Yet while he was still running the show at ISNA Canada, Ashraf was also secretary of ISNA Canada, putting him at the center of both scandals. Board members accuse Ashraf of running both charities like his personal fiefdoms. Ashraf dismissed those claims. “This and other accusations by the (Foundation) board seem to come out of petty internal politics which seems to be ongoing but is not worth discussion,” he said.
ISNA Canada has issued no comment as of yet on the ruling, other than a July 26 statement on their website. “We think it is unhelpful to cast aspersions about support for militant groups on a charity and the law abiding citizens that it serves based on pure speculation,” the statement said.
Fortunately, the case is no longer about speculation. ISNA Canada is finished as a charity. According to the CRS, this means it “can no longer issue donation receipts for income tax purposes and is no longer a qualified donee under the Income Tax Act. The organization is no longer exempt from income tax, unless it qualifies as a non-profit organization, and it may be subject to a tax equal to the full value of its remaining assets.”
Its parent organization in the United States issued a statement on its website distancing itself from its Canadian counterpart, noting that “the leadership and management of both of these organizations in Canada are separate from ISNA … in the United States,” and that there “has been no links of authority or responsibility between the United States and Canadian organizations for a few decades, despite the similarity of names.”
The American version of ISNA was one of three major Islamic organizations listed by federal prosecutor as “unindicted co-conspirators” in the Holy Land Foundation (HLF) case. HFL founders were convicted of funneling more than $12 million to support Hamas. During that trial, ISNA and the the North American Islamic Trust were also listed as ”entities who are and/or were members of the U.S. Muslim Brotherhood.”
The Obama administration has had close relations with ISNA in the U.S. President Obama and his senior advisor, Valerie Jarrett, have met multiple times with the president of ISNA. Jarrett in fact spoke at ISNA in 2009. Earlier this month, President Obama himself sent a video-taped message to the 2013 ISNA convention in which he praised ISNA and called the group his “partner.”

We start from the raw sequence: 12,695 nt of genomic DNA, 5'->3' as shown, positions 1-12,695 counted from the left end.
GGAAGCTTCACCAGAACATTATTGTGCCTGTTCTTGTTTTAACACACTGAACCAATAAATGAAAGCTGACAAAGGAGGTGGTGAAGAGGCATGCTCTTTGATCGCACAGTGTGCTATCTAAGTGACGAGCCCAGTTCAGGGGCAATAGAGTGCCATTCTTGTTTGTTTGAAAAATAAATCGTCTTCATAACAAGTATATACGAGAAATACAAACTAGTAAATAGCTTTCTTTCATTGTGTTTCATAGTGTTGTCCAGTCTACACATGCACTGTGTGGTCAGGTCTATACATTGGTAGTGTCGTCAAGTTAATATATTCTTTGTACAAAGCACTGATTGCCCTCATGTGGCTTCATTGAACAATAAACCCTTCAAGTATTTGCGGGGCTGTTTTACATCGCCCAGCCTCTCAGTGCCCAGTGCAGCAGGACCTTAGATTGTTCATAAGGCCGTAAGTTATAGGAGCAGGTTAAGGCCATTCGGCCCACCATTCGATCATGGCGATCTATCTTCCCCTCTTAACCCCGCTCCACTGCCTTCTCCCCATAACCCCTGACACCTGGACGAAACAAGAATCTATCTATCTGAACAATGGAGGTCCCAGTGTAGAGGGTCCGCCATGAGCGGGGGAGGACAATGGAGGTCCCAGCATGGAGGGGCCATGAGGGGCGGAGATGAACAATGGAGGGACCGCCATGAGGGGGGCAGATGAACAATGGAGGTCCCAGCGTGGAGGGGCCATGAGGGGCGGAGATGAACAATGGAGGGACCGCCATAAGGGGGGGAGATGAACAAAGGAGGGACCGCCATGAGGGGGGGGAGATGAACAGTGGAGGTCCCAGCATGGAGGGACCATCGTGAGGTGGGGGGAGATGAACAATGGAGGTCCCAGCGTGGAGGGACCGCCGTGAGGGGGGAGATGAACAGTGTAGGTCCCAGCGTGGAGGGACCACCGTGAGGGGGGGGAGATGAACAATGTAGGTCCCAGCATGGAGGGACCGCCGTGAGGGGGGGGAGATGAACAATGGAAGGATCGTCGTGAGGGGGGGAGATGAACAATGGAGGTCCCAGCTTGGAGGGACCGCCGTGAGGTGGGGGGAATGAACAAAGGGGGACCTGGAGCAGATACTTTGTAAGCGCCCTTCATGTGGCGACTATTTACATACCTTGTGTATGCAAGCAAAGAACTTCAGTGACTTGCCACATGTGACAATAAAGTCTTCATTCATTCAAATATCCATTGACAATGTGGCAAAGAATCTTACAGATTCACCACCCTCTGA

And while Americans are well aware of the IRS’s laser-like scrutiny of right wing groups applying for charitable status, they will be hard pressed to find any evidence of an IRS’s investigation into ISNA’s activities. In fact, the Council on American-Islamic Relations (CAIR), one of the other unindicted co-conspirators in the Holy Land Foundation case, had its tax exempt status restored by the IRS, after it had been taken away in 2011 for failure to file annual tax reports required by federal law.
Last weekend was a busy one for Islamic terrorists. In Nairobi, at least 60 people were killed and more than 300 wounded when an upscale shopping center was turned into a killing field by the al-Qaeda-linked al-Shabaab. In Peshawar, Pakistan, at least 78 Christians were slaughtered in a suicide attack on All Saints Church. In Iraq, a string of suicide attacks, including two suicide bombers striking a grouping of funeral tents filled with Shiite mourners in Baghdad, claimed another 96 victims. And in Nigeria, Boko Haram terrorists posing as government soldiers slaughtered 142 people at a series of roadside checkpoints.
Every one of these, and countless other terrorist operations, requires funding. Where that funding comes from should be one of the primary focuses of every taxing entity in every Western nation, all the political correctness in the world notwithstanding. The CRA is to be applauded. Who will follow their lead?
This article appeared originally on FrontPageMag.com